JEFF SCHMALTZ, MODIS RAPID RESPONSE TEAM, NASA/GSFC/WIKIMEDIA COMMONSAs Superstorm Sandy ripped northward along the East Coast of the United States in October 2012, it caused more than $75 billion in damage, making it the second-costliest hurricane in US history. Indeed, for survivors of Katrina, the costliest hurricane, Sandy was a grave reminder of just how merciless nature can be. “It was painful watching the Northeast going through the same mistakes we made,” says Katrina survivor Arthur Haas , a biochemist at the Louisiana State University Health Sciences Center (LSUHSC) School of Medicine—mistakes such as moving generators to the roof, but forgetting that a working elevator would be required to get massive diesel tanks up to the top floors to keep them going. “You could watch the news, and I remember thinking one night, ‘We tried that, and that’s not going to work.’”
Researchers working in New York University’s Smilow Research Center on Manhattan’s East Side lost countless genetically modified mice when the storm surge flooded the basement that housed the research animals—an estimated tens of millions of dollars’ worth of rodents. In addition to the floods, Smilow and other East Coast research labs suffered extended periods without electricity, irreparably thawing frozen reagents, cell lines, and samples.
For the few labs with disaster plans, the consequences were less severe. Thanks to diligent preparation, including a well-maintained backup power supply and a fleet of mechanics and electricians on standby, plus a little bit of luck—the surge hit at mid-tide, rather than at high tide as it did in Lower Manhattan—the research labs at Cold Spring Harbor Laboratory on the North Shore of Long Island survived a week-long power outage with no major damage. “We lost nothing,” says Director of Facilities Peter Stahl. Sandbags and pumps in low-lying areas kept pace with the influx of floodwaters, Stahl adds, so “we ended up with wet floors. . . . We got lucky.”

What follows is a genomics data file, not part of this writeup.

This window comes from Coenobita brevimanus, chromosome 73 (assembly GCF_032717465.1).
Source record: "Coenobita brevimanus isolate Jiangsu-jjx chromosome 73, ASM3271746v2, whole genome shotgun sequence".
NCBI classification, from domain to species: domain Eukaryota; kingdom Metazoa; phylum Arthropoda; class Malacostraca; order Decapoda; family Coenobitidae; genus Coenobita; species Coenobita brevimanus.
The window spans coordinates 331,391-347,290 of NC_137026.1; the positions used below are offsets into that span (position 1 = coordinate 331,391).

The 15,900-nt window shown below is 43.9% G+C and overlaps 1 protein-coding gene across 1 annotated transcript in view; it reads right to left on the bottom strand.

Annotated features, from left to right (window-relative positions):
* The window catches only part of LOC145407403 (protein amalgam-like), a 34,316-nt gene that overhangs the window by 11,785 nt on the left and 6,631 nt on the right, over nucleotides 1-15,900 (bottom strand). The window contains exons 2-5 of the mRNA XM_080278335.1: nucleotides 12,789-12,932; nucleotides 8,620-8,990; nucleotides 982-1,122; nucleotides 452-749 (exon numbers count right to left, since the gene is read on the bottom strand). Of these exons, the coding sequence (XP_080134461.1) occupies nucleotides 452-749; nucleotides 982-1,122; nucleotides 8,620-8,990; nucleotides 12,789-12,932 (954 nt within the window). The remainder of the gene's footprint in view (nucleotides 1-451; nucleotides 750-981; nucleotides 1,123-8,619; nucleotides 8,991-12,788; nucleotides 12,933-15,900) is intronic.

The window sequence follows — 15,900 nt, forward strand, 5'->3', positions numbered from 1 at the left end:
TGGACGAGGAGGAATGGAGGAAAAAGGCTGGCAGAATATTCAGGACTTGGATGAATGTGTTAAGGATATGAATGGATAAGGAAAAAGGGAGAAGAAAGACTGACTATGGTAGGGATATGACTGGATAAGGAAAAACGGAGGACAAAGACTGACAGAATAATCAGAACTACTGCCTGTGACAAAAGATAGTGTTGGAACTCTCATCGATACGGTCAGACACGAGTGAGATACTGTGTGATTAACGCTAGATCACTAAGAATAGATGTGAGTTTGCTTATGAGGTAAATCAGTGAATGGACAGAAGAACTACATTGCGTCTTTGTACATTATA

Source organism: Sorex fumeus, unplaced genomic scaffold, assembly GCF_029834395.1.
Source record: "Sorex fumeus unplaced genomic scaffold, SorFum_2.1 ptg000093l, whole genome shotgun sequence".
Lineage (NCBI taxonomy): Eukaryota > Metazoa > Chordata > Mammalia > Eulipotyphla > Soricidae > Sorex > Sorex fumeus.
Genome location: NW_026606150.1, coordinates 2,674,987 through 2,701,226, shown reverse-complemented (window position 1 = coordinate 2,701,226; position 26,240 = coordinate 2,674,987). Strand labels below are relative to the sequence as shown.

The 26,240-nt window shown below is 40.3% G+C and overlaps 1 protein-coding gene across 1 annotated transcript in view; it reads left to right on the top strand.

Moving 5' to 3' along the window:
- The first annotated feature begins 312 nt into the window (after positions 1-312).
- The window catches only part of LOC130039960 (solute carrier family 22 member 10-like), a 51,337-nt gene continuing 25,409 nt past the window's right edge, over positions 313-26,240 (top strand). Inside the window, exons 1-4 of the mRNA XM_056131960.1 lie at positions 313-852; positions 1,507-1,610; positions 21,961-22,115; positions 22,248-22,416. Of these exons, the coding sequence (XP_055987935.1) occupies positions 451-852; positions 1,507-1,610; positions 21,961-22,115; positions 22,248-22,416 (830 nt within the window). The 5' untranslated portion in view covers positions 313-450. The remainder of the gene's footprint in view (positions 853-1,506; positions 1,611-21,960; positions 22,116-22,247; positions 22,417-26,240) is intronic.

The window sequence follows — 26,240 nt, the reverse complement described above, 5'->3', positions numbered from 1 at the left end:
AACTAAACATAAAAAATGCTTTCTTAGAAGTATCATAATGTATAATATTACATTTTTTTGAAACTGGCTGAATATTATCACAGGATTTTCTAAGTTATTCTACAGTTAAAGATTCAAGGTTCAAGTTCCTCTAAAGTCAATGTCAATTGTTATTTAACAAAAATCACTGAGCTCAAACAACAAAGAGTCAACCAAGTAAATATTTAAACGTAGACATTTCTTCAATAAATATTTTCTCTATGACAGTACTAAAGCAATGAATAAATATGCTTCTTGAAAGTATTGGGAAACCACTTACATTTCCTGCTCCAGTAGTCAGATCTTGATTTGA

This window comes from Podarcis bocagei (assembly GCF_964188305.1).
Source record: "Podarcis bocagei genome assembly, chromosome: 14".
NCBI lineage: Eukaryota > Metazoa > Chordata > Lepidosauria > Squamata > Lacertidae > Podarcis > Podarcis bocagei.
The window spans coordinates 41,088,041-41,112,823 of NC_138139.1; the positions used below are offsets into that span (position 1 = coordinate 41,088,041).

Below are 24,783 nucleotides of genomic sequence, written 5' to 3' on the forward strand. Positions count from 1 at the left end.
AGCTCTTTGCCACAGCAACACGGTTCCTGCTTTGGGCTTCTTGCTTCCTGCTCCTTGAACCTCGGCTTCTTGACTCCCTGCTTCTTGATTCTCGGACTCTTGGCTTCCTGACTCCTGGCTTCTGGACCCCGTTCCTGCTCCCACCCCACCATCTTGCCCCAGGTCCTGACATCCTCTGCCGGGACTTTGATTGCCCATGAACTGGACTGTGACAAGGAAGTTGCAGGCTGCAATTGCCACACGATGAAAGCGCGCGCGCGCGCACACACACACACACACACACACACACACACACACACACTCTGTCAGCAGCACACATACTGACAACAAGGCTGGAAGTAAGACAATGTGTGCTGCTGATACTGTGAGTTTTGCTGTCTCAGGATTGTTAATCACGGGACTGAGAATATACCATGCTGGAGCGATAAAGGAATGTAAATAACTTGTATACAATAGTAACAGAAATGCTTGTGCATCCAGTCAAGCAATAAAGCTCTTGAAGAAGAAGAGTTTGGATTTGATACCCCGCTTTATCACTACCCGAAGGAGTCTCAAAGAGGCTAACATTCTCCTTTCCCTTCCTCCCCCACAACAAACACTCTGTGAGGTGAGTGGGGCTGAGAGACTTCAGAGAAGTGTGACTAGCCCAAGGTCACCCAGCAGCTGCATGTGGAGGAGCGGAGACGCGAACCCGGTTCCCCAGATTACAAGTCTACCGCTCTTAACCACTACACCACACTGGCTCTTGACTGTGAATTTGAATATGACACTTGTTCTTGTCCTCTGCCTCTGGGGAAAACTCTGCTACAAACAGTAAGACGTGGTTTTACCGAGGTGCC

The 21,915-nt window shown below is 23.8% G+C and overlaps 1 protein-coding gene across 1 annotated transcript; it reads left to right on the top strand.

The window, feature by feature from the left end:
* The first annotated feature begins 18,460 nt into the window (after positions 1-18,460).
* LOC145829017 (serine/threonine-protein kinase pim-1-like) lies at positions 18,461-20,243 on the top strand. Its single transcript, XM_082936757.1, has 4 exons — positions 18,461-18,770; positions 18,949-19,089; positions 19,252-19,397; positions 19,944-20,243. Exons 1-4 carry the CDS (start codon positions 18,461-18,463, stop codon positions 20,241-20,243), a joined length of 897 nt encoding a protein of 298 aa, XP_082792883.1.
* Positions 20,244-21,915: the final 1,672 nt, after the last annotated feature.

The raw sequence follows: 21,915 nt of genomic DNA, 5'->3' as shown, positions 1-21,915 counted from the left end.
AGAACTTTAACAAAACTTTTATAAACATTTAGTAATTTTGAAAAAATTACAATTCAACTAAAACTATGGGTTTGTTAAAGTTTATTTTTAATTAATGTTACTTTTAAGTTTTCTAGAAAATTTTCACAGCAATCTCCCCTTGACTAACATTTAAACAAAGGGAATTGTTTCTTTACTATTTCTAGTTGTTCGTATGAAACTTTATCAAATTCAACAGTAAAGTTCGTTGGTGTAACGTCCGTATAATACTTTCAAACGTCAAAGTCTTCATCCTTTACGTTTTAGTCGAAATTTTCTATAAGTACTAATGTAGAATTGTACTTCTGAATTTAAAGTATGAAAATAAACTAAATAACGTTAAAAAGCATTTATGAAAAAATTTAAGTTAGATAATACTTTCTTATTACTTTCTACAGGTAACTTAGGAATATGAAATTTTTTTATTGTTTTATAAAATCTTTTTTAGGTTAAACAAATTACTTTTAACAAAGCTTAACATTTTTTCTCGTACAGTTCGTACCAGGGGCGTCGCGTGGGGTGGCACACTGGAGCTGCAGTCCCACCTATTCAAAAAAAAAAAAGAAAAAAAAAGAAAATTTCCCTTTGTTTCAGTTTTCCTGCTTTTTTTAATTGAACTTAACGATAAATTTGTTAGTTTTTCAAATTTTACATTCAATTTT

But even that relatively good experience was not without a few lessons learned, Stahl says. Below, he and other hurricane survivors discuss what they’ve discovered about preparing for and surviving a massive storm to keep people safe and science moving.
Keep your freezer tidy
Ten days after Katrina struck New Orleans, a group of LSUHSC researchers rode amphibious trucks into the city to check out the damage and collect what was salvageable. They agreed to remove 1 cubic foot of samples per researcher for other LSUHSC evacuees, Haas says—that is, “if you could specify where your samples were. There are few researchers who can tell you [that].” Haas and his colleagues later assigned a specific group of faculty, affectionately termed the Go Team, to scout the damage and collect samples in the case of future emergencies.
Share the wealth
When you devise a new reagent or animal model, share it, advises Zeev Rosenzweig, who was a professor in the chemistry department at the University of New Orleans when Katrina hit. “People were able to recover from the loss of those genetically special strains of mice and cells because they [had] distributed them to other researchers before the storm, mainly through collaborations,” he says. “It’s very important not to hang on [to the idea] that you are going to be the only one who has this thing.”